In 1968, a review signed Kirkus, on Taylor Caldwell's "Testimony of Two Men" starts by quoting the author acclaiming herself lovable. That is surely not how the author perceived herself, even if she was fending off a critic's barb. Kirkus applies a hefty dose of adjectives selected from "Testimony ..." that leads him to exclaim -using his own adjective "effulgent" - that "Testimony ..." was "probably the most popular book Taylor Caldwell has written in some time." "Testimony ..." entwines one small town with turn-of-the-century political aspirations. When Caldwell wrote "Testimony," soon after JFK's assassination, America's loudest voices were dismissing small towns and their hierarchies. In my lifetime no era would be simultaneously more exalted and castigated. For one, it was the end of the worst excesses of McCarthyism: Joe McCarthy and Roy Cohn, and what they had wrought. Many hoped they would now be banished forever. Taylor Caldwell, a smart woman, had fathomed how politics, money and ambition, wend their way to power behind the scenes. She explored these themes in her novel "Testimony ... " and the series initiated by "Dynasty of Death."  Caldwell could never have admired Kennedy. Yes, she was proud that to have met him personally. Yet, as a by then 20 year darling of the John Birch Society, she had to be aghast at the 60's excesses. Especially that era's youthful demands for progress in the human condition. Still, her novels displayed more nuance than her cringingly conservative newspaper quotes. While Kirkus touches bases with the "Testimony ..." story elements, my review of Dynasty of Death: Part 1 alludes to a several volume and many generational saga of the intertwined Barbour and Bouchard families. Here  Caldwell entertains characters that are deep, heroic, crass or vicious. Most transcend any simple label. Their choices hinge on their character and that of whom they love or despise. Indeed, she convincingly understands both men and women in love.   No one of Caldwell's haughty demeanor would have desired being typecast by a label like "feminist." Yet, her novels consistently produce a wide range of females with nerve and insight about the world around them. TC is assuredly relevant today, when the nature of her conservatism, not akin to that, say, of Ayn Rand, can lead us to revisit our predilections about progress.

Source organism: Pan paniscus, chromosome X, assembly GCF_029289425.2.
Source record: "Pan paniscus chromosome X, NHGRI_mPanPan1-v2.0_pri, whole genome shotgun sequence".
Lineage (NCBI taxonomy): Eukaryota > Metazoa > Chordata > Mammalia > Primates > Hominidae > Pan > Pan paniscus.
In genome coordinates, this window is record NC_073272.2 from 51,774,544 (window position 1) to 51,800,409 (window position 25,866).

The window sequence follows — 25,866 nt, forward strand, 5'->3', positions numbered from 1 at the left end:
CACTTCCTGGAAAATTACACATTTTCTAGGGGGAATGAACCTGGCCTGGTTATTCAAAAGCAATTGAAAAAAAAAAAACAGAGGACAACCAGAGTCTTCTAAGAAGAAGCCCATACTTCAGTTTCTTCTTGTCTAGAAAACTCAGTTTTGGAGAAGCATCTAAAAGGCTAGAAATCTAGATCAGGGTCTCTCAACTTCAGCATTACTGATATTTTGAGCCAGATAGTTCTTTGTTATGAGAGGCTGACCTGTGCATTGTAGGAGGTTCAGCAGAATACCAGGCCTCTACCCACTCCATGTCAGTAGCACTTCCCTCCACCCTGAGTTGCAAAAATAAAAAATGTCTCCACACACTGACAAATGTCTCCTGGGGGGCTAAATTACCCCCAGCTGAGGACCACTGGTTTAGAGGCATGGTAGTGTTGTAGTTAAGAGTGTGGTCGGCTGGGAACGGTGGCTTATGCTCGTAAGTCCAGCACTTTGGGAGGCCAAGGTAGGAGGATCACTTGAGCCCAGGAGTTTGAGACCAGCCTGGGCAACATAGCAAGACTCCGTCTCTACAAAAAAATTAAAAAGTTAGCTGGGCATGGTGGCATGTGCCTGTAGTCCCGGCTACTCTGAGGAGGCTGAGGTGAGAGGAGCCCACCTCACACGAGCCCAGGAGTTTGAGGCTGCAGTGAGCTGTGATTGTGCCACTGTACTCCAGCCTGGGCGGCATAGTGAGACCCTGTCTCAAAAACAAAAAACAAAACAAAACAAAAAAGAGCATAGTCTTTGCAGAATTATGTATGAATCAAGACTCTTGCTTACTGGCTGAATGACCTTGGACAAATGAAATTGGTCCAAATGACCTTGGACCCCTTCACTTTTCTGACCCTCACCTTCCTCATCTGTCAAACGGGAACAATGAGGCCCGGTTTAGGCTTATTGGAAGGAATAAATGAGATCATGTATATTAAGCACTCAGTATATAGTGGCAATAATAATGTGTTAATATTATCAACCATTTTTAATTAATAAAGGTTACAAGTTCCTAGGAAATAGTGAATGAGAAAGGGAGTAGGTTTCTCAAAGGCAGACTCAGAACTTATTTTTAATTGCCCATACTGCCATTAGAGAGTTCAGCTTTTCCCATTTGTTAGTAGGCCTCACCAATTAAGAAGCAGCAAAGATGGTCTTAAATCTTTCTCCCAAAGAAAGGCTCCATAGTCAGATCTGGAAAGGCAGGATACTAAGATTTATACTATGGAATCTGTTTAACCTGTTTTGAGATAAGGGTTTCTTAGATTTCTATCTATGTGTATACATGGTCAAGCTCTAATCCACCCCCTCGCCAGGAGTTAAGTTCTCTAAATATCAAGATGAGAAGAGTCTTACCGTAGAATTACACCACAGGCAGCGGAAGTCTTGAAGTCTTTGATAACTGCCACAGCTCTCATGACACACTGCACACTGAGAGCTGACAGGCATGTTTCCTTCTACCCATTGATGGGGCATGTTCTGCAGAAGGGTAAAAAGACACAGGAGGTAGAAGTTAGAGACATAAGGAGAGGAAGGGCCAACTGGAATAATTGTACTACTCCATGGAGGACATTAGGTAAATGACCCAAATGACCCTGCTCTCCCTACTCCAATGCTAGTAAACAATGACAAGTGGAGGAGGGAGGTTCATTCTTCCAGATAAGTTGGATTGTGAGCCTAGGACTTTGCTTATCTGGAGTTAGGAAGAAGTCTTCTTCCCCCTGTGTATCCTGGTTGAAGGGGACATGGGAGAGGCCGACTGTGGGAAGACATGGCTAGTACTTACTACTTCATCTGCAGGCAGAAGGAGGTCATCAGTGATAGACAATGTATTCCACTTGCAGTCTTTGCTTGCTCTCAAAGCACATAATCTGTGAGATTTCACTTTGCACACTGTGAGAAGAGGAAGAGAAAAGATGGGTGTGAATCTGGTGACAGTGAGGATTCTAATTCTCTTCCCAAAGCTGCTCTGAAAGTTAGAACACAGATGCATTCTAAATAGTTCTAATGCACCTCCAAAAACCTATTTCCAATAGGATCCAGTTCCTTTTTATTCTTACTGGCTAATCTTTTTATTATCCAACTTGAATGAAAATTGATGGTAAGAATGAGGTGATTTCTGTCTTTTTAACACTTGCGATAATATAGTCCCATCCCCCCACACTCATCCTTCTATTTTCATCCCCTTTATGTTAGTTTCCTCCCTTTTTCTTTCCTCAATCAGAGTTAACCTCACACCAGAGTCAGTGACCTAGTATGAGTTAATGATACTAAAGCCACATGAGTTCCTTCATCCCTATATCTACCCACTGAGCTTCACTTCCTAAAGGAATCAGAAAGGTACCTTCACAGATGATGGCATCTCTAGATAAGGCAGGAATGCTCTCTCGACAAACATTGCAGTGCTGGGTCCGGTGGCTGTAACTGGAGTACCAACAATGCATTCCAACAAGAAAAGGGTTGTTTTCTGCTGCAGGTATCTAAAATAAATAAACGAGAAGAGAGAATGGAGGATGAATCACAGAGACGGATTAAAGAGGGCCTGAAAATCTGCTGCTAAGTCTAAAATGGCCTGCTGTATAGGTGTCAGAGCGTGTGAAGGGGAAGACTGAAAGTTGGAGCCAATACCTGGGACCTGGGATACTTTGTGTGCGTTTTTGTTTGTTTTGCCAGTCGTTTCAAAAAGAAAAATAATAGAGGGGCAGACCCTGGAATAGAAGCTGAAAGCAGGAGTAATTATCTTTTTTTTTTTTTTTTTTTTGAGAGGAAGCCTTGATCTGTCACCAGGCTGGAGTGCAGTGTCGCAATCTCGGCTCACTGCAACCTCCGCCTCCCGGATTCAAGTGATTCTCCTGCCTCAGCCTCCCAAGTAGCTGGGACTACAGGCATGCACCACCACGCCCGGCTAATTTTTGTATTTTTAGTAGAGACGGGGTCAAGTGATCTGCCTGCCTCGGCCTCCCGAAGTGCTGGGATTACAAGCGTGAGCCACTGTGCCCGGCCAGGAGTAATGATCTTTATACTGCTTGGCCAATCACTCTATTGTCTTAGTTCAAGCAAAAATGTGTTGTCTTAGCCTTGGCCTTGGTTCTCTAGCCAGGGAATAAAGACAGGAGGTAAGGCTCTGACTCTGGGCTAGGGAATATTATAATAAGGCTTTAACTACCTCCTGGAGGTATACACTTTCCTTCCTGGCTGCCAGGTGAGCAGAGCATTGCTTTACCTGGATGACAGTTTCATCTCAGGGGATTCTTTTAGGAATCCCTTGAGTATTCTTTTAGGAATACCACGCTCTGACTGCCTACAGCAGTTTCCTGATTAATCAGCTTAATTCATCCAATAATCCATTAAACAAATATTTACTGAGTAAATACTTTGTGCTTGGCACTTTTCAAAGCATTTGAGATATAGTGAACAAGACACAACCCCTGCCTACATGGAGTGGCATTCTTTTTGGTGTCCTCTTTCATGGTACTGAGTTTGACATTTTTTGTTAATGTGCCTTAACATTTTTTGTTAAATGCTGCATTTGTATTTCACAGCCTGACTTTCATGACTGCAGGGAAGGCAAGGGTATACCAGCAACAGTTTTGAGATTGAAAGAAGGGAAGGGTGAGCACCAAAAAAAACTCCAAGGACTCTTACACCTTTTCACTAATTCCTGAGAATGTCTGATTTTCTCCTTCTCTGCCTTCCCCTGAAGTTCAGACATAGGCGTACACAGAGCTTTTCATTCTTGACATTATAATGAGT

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michaeldavidfried
Feb 03, 2018
In General Discussion
One key for many conservatives and for TC in particular, is their approach to/dismissal of the notion of progress? Progress itself could mean several things. One conservative view of progress is that people are now, and always will be, the same. Clearly there are changes from generation to generation, but are they significant? Caldwell would say no, they aren't. Her novels are full of historical asides to justify this position. Yes, if we go from some species of primates to humans, the differences are significant. I don't know anyone who doesn't agree. Yet the subtler variations between generations as described by her in her novel "Dynasty of Death," don't seem to be changes in generations, but rather a change in the position of those of a different generation from that of their forebears. Can a whole generation change substantially and significantly, from a previous generation, and if so how, in what categories would we measure that and under what circumstances would we think it might last?
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michaeldavidfried